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Old 10-11-2010, 05:51 AM   #1
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Default Evolution & "Missing Links?"

I saw this program on "Natgeo"some time ago.I can't find a reference URL;so I decided not to post.However,maybe someone has more info?In the museum of Natural History in UK[I Believe],there are specimens of 'missing links' for Whales;Dinosaurs;Birds.Some Scientists were observing them recently,and discovered that the 'missing link'specimens were composed of 6-12 bones of unrelated specimens?This is all I can remember.Anyone have further info?
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Old 10-14-2010, 10:15 AM   #2
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Well, most extant species have ancestors which can be traced back in time with differeng levels of detail. For example, we can trace the phenotype of modern humans back about 5 million years to the point where we had a common ancestor ("concestor" in Richard Dawkins' term) with our nearest genetic relatives, chimpanzees and bonobos. These now-extinct species include austalopithecines, various versions of the genus Homo (with the last now-extinct species being H. neanderthalensis) and finally, us.

(As an intersting aside, there does not appear to be any "missing links" between our "concestor" and modern chimpanzees/bonobos, which leads both paleo-anthropologists and paleo-geneticists to believe that our common ancestor looked more like modern chimpanzees than humans.)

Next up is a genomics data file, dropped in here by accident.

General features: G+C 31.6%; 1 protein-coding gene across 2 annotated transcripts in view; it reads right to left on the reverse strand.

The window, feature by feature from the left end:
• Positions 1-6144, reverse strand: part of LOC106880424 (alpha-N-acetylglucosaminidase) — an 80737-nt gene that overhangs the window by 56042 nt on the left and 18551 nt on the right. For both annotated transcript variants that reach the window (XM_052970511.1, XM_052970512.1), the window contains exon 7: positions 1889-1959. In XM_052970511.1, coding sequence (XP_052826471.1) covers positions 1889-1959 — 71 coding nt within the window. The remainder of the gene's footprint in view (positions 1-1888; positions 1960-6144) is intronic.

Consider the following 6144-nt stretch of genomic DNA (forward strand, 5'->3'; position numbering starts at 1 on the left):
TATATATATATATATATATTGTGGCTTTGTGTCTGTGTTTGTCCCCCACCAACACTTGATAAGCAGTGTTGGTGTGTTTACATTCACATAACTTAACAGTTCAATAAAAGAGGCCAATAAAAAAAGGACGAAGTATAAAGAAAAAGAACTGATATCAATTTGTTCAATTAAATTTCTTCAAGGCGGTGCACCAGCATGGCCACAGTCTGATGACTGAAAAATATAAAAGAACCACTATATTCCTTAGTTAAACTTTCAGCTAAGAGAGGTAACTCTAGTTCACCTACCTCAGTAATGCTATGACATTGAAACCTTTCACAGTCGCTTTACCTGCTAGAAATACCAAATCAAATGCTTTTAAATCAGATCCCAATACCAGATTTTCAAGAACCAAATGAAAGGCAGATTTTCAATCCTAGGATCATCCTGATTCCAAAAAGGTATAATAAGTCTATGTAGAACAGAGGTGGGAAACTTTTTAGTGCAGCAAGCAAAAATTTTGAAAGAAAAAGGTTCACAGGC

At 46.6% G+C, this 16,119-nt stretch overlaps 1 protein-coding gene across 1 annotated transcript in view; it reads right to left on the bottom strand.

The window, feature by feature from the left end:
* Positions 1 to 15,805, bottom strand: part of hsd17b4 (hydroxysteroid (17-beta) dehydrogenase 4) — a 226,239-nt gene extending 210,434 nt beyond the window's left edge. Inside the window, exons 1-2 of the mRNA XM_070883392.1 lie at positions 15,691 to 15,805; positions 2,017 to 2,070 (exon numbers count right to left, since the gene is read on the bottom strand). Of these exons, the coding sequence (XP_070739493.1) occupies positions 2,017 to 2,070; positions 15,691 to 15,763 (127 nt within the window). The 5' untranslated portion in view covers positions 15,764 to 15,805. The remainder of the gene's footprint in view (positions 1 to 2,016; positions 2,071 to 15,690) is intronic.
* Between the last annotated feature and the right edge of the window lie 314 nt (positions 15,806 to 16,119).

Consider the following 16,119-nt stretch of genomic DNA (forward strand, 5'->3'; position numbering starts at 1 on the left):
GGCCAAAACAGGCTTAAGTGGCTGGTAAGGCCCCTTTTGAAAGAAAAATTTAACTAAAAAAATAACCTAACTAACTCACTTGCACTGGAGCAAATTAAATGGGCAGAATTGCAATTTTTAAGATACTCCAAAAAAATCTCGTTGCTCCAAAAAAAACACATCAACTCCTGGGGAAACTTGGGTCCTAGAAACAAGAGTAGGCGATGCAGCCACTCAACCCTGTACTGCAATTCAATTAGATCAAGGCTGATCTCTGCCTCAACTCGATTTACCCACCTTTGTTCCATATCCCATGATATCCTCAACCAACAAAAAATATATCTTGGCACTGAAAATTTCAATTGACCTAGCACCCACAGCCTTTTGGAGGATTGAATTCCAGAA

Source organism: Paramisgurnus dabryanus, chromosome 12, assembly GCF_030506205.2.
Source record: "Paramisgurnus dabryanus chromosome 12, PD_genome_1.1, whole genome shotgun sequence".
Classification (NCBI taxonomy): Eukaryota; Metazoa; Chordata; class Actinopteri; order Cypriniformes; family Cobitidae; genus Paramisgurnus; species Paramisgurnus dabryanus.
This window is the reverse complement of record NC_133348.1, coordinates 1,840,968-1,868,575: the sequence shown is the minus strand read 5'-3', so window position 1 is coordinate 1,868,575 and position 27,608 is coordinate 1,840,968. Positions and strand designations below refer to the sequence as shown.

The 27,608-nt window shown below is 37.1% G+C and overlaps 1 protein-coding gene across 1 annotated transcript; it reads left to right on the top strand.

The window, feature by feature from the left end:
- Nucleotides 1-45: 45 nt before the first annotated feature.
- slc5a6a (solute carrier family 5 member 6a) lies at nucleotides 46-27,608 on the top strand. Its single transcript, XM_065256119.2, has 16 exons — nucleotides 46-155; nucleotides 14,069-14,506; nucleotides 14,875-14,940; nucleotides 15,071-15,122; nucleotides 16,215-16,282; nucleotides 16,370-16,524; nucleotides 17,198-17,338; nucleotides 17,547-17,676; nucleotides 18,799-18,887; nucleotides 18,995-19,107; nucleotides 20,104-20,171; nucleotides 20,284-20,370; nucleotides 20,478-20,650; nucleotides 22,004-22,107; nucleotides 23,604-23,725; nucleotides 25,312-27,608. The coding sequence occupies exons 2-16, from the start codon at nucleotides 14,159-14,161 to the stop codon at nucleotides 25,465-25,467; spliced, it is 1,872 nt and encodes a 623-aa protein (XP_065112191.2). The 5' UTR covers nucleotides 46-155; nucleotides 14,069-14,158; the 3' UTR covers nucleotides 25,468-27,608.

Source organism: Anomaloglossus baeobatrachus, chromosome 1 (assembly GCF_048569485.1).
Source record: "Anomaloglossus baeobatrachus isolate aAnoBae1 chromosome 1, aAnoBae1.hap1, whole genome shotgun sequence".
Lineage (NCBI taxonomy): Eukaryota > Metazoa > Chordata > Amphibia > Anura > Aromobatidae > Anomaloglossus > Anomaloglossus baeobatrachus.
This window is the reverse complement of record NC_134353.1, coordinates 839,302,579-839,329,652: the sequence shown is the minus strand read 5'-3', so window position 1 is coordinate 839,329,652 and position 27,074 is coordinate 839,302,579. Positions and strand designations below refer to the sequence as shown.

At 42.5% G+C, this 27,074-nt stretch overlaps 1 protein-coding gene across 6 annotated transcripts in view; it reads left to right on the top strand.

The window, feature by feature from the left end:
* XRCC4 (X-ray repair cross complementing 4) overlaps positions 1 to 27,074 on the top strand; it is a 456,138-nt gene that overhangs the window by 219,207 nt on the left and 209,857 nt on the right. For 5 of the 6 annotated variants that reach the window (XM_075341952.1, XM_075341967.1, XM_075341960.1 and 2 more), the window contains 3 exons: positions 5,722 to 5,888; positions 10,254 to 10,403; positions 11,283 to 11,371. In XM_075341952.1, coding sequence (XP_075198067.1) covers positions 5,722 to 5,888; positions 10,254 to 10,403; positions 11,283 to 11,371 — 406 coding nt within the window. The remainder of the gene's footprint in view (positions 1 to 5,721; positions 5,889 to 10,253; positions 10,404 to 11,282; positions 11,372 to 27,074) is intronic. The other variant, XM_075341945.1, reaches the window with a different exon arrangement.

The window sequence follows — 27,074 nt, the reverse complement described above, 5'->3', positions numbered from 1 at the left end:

As far as "missing link" specimens comprising mis-matched bones, I believe that such is usually not the case. While it's true that sometimes paleontologists error in "building" a species out of limited resources (three or four bones), in most cases such errors are found out within a few years when another paleontologist (or maybe the same one) finds additional fossils that show that the first one was "put together" in error.

In most cases, though, there are so many different transitional species that the errors are found out rather quickly. We can be almost certain that saurischian (not ornithischian) dinosaurs evolved into birds, that ambulocetus is the ancestor of modern whales and dolphins, and that Australopithecus afarensis is either the (or one of the) ancestors of modern humans.

In the past four or five years, fossils found in China have given us tremendous insights into the development of avians from saurischian dinosaurs; recent work done in the shallow North African sea which is now the Sahara has provided us similar evidence for the evolution of cetaceans, and, of course, ongoing research in Olduvai Gorge as well as the recent work in the Klasies River mouth in South Africa has given us a pretty clear picture of the evolution of modern humans.
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